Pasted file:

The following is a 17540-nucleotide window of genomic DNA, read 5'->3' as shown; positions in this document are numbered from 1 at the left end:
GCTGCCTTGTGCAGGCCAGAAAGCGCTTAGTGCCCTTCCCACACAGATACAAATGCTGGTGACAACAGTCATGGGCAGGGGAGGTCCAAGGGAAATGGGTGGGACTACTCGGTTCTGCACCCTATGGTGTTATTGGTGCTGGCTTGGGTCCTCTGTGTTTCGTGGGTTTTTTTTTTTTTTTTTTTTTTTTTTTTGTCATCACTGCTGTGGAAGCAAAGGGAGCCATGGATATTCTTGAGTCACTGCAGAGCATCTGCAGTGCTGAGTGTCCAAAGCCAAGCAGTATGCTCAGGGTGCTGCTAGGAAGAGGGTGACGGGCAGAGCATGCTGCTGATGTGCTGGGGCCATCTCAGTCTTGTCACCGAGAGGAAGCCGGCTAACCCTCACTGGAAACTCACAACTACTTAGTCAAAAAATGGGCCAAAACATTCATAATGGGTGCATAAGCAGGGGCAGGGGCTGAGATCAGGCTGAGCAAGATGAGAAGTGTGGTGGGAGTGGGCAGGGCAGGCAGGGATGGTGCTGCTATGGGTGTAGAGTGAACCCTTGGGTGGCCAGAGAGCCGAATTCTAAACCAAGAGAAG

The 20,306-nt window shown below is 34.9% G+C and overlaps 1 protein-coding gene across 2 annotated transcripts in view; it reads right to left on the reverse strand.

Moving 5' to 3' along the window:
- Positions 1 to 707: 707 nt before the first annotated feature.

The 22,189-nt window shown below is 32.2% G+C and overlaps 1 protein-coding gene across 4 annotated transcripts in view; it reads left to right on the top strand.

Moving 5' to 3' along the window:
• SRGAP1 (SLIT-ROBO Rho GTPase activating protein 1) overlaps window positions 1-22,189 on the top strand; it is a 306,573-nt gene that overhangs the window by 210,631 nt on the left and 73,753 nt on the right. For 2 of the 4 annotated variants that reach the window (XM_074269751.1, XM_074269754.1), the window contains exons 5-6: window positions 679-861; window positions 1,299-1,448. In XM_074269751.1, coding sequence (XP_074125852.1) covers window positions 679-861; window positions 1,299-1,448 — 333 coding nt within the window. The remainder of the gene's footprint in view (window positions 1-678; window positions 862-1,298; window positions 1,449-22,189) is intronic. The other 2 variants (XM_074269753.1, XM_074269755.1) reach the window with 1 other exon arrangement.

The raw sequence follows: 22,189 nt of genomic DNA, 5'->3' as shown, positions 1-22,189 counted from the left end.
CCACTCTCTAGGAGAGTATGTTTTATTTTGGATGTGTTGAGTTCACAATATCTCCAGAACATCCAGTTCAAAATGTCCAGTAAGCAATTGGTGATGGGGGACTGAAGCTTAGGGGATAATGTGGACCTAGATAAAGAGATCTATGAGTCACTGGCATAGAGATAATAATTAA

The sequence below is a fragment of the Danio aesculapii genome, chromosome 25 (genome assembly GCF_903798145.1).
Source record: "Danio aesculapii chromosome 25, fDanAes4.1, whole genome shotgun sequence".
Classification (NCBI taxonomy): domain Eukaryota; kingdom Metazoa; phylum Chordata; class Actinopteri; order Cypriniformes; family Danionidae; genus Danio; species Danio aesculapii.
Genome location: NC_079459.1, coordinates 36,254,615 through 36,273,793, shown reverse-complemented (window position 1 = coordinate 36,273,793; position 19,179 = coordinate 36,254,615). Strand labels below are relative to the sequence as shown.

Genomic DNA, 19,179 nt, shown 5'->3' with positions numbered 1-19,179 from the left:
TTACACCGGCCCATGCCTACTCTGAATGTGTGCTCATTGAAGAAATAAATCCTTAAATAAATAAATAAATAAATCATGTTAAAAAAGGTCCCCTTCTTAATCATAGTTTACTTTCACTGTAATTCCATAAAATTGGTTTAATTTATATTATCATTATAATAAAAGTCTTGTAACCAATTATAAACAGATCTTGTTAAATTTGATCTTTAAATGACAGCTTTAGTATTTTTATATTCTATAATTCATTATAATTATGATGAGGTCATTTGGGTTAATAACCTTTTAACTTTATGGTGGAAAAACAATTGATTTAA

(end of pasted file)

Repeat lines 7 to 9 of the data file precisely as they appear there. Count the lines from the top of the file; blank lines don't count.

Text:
Moving 5' to 3' along the window:
• SRGAP1 (SLIT-ROBO Rho GTPase activating protein 1) overlaps window positions 1-22,189 on the top strand; it is a 306,573-nt gene that overhangs the window by 210,631 nt on the left and 73,753 nt on the right. For 2 of the 4 annotated variants that reach the window (XM_074269751.1, XM_074269754.1), the window contains exons 5-6: window positions 679-861; window positions 1,299-1,448. In XM_074269751.1, coding sequence (XP_074125852.1) covers window positions 679-861; window positions 1,299-1,448 — 333 coding nt within the window. The remainder of the gene's footprint in view (window positions 1-678; window positions 862-1,298; window positions 1,449-22,189) is intronic. The other 2 variants (XM_074269753.1, XM_074269755.1) reach the window with 1 other exon arrangement.

The raw sequence follows: 22,189 nt of genomic DNA, 5'->3' as shown, positions 1-22,189 counted from the left end.